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QUALITY VS. QUANTITY: EXAMINING THE VETERANS BENEFITS ADMINISTRATION’S EMPLOYEE WORK CREDIT AND MANAGEMENT SYSTEMS

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STATEMENT OF JIM WEAR, ASSISTANT DIRECTOR NATIONAL VETERANS SERVICE VETERANS OF FOREIGN WARS OF THE UNITED STATES BEFORE THE COMMITTEE ON VETERANS’ AFFAIRS SUBCOMMITTEE ON DISABILITY AND MEMORIAL AFFAIRS UNITED STATES HOUSE OF REPRESENTATIVES QUALITY VS. QUANTITY: EXAMINING THE VETERANS BENEFITS ADMINISTRATION’S EMPLOYEE WORK CREDIT AND MANAGEMENT SYSTEMS WASHINGTON, D.C. MAY 6, 2010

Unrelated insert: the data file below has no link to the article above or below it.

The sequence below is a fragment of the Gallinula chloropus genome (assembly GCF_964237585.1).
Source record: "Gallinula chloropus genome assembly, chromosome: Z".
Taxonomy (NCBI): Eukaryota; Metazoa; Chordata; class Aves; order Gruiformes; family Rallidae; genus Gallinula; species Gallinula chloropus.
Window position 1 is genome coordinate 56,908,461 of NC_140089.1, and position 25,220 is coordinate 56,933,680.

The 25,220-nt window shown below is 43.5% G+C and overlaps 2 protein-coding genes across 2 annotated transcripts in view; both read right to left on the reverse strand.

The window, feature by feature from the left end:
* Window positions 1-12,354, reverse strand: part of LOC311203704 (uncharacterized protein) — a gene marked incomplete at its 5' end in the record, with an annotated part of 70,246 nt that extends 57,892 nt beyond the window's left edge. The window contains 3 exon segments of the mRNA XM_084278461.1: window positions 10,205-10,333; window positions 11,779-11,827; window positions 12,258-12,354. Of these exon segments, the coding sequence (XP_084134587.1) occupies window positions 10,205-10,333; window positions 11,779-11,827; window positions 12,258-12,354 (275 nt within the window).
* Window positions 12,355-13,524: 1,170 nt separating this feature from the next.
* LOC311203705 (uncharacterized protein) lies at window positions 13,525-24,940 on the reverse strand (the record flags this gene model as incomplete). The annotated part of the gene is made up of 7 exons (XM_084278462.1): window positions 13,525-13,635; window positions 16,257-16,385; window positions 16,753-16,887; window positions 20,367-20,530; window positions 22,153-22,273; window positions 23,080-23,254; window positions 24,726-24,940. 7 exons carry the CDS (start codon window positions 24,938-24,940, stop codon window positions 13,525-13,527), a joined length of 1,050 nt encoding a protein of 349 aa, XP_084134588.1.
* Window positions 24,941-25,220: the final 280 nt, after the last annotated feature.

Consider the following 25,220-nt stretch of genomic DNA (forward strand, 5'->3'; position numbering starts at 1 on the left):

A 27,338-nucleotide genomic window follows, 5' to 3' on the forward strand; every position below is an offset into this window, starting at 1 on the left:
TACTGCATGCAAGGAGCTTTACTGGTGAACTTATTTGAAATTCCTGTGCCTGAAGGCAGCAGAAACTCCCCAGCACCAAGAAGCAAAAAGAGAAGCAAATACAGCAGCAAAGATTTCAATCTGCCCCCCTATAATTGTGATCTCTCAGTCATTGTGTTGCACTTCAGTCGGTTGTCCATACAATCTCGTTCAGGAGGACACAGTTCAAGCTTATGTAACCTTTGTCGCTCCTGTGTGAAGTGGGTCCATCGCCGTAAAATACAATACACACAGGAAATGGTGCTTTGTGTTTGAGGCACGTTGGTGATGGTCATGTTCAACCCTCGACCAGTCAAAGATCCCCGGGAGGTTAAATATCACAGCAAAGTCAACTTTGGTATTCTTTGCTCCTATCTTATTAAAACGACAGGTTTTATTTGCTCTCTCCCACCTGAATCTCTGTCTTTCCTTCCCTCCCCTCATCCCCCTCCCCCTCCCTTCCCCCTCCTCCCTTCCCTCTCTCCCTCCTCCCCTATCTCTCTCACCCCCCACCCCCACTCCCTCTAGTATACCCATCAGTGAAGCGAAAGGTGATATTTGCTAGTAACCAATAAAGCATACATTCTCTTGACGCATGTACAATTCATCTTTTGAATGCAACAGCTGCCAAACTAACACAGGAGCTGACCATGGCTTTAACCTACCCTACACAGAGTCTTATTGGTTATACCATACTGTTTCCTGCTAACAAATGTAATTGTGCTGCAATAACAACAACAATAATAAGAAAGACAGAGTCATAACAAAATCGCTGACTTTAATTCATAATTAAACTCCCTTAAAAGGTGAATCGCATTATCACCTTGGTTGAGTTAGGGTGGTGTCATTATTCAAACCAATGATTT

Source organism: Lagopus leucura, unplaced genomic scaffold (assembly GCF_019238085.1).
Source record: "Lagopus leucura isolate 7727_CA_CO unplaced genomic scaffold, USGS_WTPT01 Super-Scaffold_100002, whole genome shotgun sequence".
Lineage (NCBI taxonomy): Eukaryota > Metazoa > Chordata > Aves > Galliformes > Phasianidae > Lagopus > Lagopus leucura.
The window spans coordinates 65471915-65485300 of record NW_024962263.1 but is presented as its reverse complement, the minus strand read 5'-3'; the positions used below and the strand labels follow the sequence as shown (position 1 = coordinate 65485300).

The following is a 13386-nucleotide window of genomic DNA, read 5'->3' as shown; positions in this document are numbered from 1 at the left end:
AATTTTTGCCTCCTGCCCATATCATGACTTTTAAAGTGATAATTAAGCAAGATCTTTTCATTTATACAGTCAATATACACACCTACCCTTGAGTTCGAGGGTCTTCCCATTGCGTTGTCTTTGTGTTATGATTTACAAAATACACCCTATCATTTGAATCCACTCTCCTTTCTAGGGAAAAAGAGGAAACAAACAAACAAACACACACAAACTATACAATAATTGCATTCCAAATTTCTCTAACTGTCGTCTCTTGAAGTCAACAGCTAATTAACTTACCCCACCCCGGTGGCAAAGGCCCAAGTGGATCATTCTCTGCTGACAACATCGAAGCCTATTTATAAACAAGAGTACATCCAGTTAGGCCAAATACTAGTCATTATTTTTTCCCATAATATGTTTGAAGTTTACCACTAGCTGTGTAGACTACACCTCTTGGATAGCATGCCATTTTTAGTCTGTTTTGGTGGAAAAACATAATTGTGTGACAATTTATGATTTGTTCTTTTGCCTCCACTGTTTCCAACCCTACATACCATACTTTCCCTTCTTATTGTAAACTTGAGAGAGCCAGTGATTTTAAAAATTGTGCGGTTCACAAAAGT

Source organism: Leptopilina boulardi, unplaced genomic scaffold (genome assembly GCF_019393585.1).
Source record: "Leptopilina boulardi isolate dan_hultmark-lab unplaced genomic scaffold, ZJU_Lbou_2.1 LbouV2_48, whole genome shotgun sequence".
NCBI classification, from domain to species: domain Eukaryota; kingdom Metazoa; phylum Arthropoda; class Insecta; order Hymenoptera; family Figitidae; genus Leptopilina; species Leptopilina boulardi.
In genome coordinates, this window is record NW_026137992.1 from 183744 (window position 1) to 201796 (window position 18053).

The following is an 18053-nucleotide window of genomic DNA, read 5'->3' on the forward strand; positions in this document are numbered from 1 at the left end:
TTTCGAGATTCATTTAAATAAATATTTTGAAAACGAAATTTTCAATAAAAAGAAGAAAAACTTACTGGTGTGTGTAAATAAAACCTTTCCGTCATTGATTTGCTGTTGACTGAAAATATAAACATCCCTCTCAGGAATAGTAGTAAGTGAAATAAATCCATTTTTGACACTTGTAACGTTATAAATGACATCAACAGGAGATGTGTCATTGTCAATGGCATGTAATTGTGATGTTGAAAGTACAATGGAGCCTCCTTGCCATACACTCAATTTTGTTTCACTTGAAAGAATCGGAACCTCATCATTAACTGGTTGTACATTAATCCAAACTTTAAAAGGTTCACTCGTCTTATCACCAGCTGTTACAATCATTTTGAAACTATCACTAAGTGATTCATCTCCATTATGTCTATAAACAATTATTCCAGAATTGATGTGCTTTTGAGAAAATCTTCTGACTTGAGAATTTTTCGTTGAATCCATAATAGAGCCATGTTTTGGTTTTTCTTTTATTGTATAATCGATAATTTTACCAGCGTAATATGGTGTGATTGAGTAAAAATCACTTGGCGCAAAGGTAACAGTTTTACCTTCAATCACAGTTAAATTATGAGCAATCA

MR. CHAIRMAN, RANKING MEMBER LAMBORN, AND MEMBERS OF THE COMMITTEE On behalf of the 2.1 million men and women of the Veterans of Foreign Wars of the U.S. (VFW) and our Auxiliaries, we appreciate the opportunity to present our views before you today. The Veterans Benefits Administration’s (VBA) work credit and management systems deserve careful review by Congress. The VFW applauds this subcommittee for using its oversight authority to examine the incentives within VBA that pit "Quality vs. Quantity." Further, the VFW compliments Secretary Shinseki’s leadership team for VA’s Open Government Plan. We fully support all efforts to transform VA into a people-centric, results-driven, forward-looking organization. We welcome every opportunity to work with Secretary Shinseki to encourage a transparent, participatory and collaborative VA that places veterans and their survivors at the center of every decision. The VFW’s chief concern today is the very real perception that VA puts more emphasis on the number of claims that are processed than the accuracy of those claims. This is validated by VA’s own measures in the "Monday Morning Report," as well as by many VA Office of Inspector General (IG) reports. Secretary Shinseki’s goal of rating all claims with 98% accuracy in under 125 days is extremely laudable, but the VFW would be ecstatic if VA could just reach the 98% goal with the current average wait time of 165 days. 2